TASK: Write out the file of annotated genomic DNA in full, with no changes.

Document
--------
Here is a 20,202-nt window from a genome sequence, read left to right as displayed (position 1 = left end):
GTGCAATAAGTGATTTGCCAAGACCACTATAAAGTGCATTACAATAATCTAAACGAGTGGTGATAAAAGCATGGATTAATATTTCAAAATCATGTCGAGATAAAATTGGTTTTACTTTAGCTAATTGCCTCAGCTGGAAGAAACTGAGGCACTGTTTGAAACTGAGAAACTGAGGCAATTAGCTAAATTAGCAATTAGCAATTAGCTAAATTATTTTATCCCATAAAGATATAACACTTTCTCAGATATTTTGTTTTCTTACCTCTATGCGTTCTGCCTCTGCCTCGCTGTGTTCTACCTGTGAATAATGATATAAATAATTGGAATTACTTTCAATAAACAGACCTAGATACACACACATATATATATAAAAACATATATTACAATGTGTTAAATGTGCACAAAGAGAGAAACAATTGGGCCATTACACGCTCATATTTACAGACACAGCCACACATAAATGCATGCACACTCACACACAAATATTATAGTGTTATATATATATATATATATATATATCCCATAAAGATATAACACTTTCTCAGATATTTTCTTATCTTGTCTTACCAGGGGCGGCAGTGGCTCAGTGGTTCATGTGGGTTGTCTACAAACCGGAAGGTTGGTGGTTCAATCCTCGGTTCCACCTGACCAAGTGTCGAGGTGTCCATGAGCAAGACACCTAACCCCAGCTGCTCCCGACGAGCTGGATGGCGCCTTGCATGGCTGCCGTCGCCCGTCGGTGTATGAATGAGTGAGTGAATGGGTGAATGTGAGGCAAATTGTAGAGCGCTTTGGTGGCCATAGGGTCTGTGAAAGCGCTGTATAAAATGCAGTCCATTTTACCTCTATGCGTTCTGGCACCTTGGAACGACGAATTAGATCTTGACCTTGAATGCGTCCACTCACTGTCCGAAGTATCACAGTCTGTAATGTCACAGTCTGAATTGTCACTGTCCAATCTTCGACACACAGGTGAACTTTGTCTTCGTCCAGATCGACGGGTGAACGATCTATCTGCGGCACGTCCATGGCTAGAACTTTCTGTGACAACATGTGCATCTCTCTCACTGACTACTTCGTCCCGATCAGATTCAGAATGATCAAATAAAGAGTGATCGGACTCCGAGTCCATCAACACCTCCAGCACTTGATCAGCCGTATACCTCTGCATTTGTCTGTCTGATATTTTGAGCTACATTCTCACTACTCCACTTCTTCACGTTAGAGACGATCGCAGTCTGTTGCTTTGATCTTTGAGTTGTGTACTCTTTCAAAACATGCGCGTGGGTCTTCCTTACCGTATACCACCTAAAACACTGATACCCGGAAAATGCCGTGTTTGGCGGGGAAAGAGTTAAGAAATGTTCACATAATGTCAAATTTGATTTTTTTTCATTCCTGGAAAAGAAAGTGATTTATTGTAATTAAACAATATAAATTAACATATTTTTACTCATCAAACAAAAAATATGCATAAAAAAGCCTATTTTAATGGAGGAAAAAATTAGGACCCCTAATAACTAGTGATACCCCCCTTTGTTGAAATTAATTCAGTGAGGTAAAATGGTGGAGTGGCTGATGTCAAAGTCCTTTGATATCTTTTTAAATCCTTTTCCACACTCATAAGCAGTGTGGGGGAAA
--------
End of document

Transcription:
Here is a 20,202-nt window from a genome sequence, read left to right as displayed (position 1 = left end):
GTGCAATAAGTGATTTGCCAAGACCACTATAAAGTGCATTACAATAATCTAAACGAGTGGTGATAAAAGCATGGATTAATATTTCAAAATCATGTCGAGATAAAATTGGTTTTACTTTAGCTAATTGCCTCAGCTGGAAGAAACTGAGGCACTGTTTGAAACTGAGAAACTGAGGCAATTAGCTAAATTAGCAATTAGCAATTAGCTAAATTATTTTATCCCATAAAGATATAACACTTTCTCAGATATTTTGTTTTCTTACCTCTATGCGTTCTGCCTCTGCCTCGCTGTGTTCTACCTGTGAATAATGATATAAATAATTGGAATTACTTTCAATAAACAGACCTAGATACACACACATATATATATAAAAACATATATTACAATGTGTTAAATGTGCACAAAGAGAGAAACAATTGGGCCATTACACGCTCATATTTACAGACACAGCCACACATAAATGCATGCACACTCACACACAAATATTATAGTGTTATATATATATATATATATATATATCCCATAAAGATATAACACTTTCTCAGATATTTTCTTATCTTGTCTTACCAGGGGCGGCAGTGGCTCAGTGGTTCATGTGGGTTGTCTACAAACCGGAAGGTTGGTGGTTCAATCCTCGGTTCCACCTGACCAAGTGTCGAGGTGTCCATGAGCAAGACACCTAACCCCAGCTGCTCCCGACGAGCTGGATGGCGCCTTGCATGGCTGCCGTCGCCCGTCGGTGTATGAATGAGTGAGTGAATGGGTGAATGTGAGGCAAATTGTAGAGCGCTTTGGTGGCCATAGGGTCTGTGAAAGCGCTGTATAAAATGCAGTCCATTTTACCTCTATGCGTTCTGGCACCTTGGAACGACGAATTAGATCTTGACCTTGAATGCGTCCACTCACTGTCCGAAGTATCACAGTCTGTAATGTCACAGTCTGAATTGTCACTGTCCAATCTTCGACACACAGGTGAACTTTGTCTTCGTCCAGATCGACGGGTGAACGATCTATCTGCGGCACGTCCATGGCTAGAACTTTCTGTGACAACATGTGCATCTCTCTCACTGACTACTTCGTCCCGATCAGATTCAGAATGATCAAATAAAGAGTGATCGGACTCCGAGTCCATCAACACCTCCAGCACTTGATCAGCCGTATACCTCTGCATTTGTCTGTCTGATATTTTGAGCTACATTCTCACTACTCCACTTCTTCACGTTAGAGACGATCGCAGTCTGTTGCTTTGATCTTTGAGTTGTGTACTCTTTCAAAACATGCGCGTGGGTCTTCCTTACCGTATACCACCTAAAACACTGATACCCGGAAAATGCCGTGTTTGGCGGGGAAAGAGTTAAGAAATGTTCACATAATGTCAAATTTGATTTTTTTTCATTCCTGGAAAAGAAAGTGATTTATTGTAATTAAACAATATAAATTAACATATTTTTACTCATCAAACAAAAAATATGCATAAAAAAGCCTATTTTAATGGAGGAAAAAATTAGGACCCCTAATAACTAGTGATACCCCCCTTTGTTGAAATTAATTCAGTGAGGTAAAATGGTGGAGTGGCTGATGTCAAAGTCCTTTGATATCTTTTTAAATCCTTTTCCACACTCATAAGCAGTGTGGGGGAAA